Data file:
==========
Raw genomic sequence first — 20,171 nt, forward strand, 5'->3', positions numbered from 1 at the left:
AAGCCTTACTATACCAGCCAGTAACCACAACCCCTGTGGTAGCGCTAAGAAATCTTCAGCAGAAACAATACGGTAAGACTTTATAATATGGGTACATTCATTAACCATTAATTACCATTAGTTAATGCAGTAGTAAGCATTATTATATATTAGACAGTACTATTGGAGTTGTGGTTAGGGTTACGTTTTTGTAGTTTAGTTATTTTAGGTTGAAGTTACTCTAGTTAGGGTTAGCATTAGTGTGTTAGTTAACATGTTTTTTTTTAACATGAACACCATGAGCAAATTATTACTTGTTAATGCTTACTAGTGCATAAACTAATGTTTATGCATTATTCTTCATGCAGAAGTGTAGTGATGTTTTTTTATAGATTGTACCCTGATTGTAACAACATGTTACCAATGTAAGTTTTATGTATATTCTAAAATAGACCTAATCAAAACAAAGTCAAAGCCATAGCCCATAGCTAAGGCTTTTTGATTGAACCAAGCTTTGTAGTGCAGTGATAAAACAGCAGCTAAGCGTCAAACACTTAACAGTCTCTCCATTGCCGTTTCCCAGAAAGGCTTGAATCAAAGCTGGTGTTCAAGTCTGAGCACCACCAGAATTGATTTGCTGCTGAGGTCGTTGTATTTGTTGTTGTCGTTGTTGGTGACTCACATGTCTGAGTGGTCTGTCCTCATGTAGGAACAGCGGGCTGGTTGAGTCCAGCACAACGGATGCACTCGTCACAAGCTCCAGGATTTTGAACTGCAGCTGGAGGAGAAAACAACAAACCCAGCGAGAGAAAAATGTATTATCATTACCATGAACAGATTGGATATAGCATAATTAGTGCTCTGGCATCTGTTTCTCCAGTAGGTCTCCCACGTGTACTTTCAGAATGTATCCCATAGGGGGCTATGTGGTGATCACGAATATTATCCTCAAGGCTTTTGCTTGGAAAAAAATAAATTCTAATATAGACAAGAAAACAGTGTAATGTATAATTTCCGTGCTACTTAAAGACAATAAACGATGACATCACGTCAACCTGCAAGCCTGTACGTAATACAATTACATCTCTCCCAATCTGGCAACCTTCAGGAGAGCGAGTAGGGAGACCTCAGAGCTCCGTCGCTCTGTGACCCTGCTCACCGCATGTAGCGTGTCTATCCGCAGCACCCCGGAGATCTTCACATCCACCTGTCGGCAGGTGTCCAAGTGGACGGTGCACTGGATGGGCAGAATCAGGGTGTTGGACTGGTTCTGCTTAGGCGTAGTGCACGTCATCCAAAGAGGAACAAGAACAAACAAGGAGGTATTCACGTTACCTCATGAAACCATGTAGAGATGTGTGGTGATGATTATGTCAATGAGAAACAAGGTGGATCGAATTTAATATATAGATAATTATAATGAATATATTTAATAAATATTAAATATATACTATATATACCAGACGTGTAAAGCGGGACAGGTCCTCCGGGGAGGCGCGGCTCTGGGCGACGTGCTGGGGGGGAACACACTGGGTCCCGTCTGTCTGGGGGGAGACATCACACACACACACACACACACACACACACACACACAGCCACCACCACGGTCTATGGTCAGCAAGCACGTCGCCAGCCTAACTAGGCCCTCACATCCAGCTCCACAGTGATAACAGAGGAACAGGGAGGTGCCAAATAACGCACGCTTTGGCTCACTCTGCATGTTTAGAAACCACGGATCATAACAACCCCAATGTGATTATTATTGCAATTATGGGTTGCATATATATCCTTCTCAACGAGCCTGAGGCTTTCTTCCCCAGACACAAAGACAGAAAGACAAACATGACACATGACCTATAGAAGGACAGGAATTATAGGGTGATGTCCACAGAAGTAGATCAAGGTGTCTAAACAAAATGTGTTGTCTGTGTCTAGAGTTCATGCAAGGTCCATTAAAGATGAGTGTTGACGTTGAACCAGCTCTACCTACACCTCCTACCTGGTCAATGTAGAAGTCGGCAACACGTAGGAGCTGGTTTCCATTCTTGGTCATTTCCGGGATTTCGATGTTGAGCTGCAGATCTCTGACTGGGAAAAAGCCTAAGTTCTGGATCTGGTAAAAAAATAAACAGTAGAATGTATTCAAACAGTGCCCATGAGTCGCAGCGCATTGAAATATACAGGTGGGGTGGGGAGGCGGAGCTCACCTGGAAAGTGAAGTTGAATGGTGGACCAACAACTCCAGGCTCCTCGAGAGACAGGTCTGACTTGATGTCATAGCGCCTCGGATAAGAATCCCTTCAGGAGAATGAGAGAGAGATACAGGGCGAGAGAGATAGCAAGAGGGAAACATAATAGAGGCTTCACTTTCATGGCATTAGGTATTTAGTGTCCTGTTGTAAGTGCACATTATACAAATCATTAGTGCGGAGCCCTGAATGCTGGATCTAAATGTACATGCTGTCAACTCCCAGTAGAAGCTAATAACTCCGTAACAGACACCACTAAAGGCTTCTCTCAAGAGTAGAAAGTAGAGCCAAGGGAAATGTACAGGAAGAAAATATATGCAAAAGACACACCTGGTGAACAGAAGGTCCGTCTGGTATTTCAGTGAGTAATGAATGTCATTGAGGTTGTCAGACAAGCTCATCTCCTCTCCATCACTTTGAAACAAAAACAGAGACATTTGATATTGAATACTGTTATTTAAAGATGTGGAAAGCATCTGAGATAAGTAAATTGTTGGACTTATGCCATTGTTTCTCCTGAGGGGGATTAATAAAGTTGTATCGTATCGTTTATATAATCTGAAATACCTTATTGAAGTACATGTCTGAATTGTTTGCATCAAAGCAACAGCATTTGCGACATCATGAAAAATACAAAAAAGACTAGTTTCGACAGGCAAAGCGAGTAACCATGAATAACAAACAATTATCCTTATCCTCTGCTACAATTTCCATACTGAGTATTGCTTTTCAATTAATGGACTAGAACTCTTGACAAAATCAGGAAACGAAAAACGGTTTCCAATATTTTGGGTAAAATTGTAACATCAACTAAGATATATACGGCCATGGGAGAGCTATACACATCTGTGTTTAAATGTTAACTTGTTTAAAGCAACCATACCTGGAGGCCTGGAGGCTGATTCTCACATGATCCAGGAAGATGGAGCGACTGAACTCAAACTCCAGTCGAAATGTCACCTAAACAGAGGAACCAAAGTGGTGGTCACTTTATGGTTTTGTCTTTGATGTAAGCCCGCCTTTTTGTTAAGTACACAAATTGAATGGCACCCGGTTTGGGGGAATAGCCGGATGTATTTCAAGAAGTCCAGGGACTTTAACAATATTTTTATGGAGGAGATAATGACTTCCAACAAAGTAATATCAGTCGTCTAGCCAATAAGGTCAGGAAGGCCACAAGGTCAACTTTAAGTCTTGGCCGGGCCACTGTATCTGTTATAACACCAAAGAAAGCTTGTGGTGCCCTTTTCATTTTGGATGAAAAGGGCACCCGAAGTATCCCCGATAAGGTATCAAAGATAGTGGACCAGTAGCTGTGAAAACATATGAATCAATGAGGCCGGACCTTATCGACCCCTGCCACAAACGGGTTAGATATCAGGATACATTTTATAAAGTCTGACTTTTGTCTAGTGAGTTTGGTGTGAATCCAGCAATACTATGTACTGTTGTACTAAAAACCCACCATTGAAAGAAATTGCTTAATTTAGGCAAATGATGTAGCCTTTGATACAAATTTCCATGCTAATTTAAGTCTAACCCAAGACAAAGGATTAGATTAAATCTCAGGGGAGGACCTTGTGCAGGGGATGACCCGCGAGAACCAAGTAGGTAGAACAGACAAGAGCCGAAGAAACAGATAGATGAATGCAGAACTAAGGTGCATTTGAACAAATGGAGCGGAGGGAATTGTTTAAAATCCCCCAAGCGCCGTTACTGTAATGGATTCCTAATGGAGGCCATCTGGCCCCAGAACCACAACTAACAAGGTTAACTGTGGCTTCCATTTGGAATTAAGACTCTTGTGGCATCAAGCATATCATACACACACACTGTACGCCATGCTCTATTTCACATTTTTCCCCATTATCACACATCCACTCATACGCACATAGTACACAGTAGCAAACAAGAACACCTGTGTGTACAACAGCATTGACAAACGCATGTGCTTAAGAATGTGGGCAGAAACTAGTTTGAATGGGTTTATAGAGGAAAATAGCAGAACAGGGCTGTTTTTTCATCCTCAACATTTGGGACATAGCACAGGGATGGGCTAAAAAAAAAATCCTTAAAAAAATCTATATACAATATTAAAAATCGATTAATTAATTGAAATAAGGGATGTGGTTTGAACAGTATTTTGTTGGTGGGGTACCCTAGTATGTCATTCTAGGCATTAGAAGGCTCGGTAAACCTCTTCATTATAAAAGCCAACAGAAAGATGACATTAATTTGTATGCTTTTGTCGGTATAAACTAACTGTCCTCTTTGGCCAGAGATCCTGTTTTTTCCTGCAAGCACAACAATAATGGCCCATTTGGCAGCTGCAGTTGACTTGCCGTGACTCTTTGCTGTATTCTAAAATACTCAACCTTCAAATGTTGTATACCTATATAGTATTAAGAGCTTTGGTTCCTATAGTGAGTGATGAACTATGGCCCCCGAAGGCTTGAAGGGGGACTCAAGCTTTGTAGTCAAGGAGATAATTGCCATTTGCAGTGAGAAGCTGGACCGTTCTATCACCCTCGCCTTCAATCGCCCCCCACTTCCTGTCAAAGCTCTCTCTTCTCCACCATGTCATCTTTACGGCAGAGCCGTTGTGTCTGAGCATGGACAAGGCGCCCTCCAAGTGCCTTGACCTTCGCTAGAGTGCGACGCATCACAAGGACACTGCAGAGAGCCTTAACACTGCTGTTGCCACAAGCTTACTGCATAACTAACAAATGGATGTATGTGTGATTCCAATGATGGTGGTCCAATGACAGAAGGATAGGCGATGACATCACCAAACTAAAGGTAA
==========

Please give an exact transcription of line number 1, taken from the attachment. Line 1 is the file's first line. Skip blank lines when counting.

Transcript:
Raw genomic sequence first — 20,171 nt, forward strand, 5'->3', positions numbered from 1 at the left: